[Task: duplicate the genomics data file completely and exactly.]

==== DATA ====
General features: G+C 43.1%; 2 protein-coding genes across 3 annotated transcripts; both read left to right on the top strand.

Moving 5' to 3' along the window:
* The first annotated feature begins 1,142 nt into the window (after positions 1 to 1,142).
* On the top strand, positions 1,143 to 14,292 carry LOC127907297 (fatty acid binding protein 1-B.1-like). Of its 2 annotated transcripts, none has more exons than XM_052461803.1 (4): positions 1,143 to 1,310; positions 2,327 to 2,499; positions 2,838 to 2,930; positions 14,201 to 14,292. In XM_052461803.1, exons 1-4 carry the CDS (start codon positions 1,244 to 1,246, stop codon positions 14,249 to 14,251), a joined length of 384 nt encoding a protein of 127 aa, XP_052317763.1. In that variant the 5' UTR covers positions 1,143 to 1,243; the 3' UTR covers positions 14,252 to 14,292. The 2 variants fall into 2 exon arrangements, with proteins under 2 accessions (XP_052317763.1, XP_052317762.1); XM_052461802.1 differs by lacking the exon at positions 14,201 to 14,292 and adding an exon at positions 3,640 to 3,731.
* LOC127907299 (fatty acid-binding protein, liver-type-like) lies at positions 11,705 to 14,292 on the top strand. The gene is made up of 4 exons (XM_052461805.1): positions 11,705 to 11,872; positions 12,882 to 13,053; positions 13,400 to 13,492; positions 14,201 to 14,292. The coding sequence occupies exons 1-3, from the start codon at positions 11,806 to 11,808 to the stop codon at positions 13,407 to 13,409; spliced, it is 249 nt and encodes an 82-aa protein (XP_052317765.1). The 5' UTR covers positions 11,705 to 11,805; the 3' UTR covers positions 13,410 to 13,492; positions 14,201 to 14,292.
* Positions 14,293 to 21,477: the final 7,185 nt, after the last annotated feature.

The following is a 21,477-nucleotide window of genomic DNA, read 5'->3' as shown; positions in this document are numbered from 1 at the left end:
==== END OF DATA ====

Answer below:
General features: G+C 43.1%; 2 protein-coding genes across 3 annotated transcripts; both read left to right on the top strand.

Moving 5' to 3' along the window:
* The first annotated feature begins 1,142 nt into the window (after positions 1 to 1,142).
* On the top strand, positions 1,143 to 14,292 carry LOC127907297 (fatty acid binding protein 1-B.1-like). Of its 2 annotated transcripts, none has more exons than XM_052461803.1 (4): positions 1,143 to 1,310; positions 2,327 to 2,499; positions 2,838 to 2,930; positions 14,201 to 14,292. In XM_052461803.1, exons 1-4 carry the CDS (start codon positions 1,244 to 1,246, stop codon positions 14,249 to 14,251), a joined length of 384 nt encoding a protein of 127 aa, XP_052317763.1. In that variant the 5' UTR covers positions 1,143 to 1,243; the 3' UTR covers positions 14,252 to 14,292. The 2 variants fall into 2 exon arrangements, with proteins under 2 accessions (XP_052317763.1, XP_052317762.1); XM_052461802.1 differs by lacking the exon at positions 14,201 to 14,292 and adding an exon at positions 3,640 to 3,731.
* LOC127907299 (fatty acid-binding protein, liver-type-like) lies at positions 11,705 to 14,292 on the top strand. The gene is made up of 4 exons (XM_052461805.1): positions 11,705 to 11,872; positions 12,882 to 13,053; positions 13,400 to 13,492; positions 14,201 to 14,292. The coding sequence occupies exons 1-3, from the start codon at positions 11,806 to 11,808 to the stop codon at positions 13,407 to 13,409; spliced, it is 249 nt and encodes an 82-aa protein (XP_052317765.1). The 5' UTR covers positions 11,705 to 11,805; the 3' UTR covers positions 13,410 to 13,492; positions 14,201 to 14,292.
* Positions 14,293 to 21,477: the final 7,185 nt, after the last annotated feature.

The following is a 21,477-nucleotide window of genomic DNA, read 5'->3' as shown; positions in this document are numbered from 1 at the left end: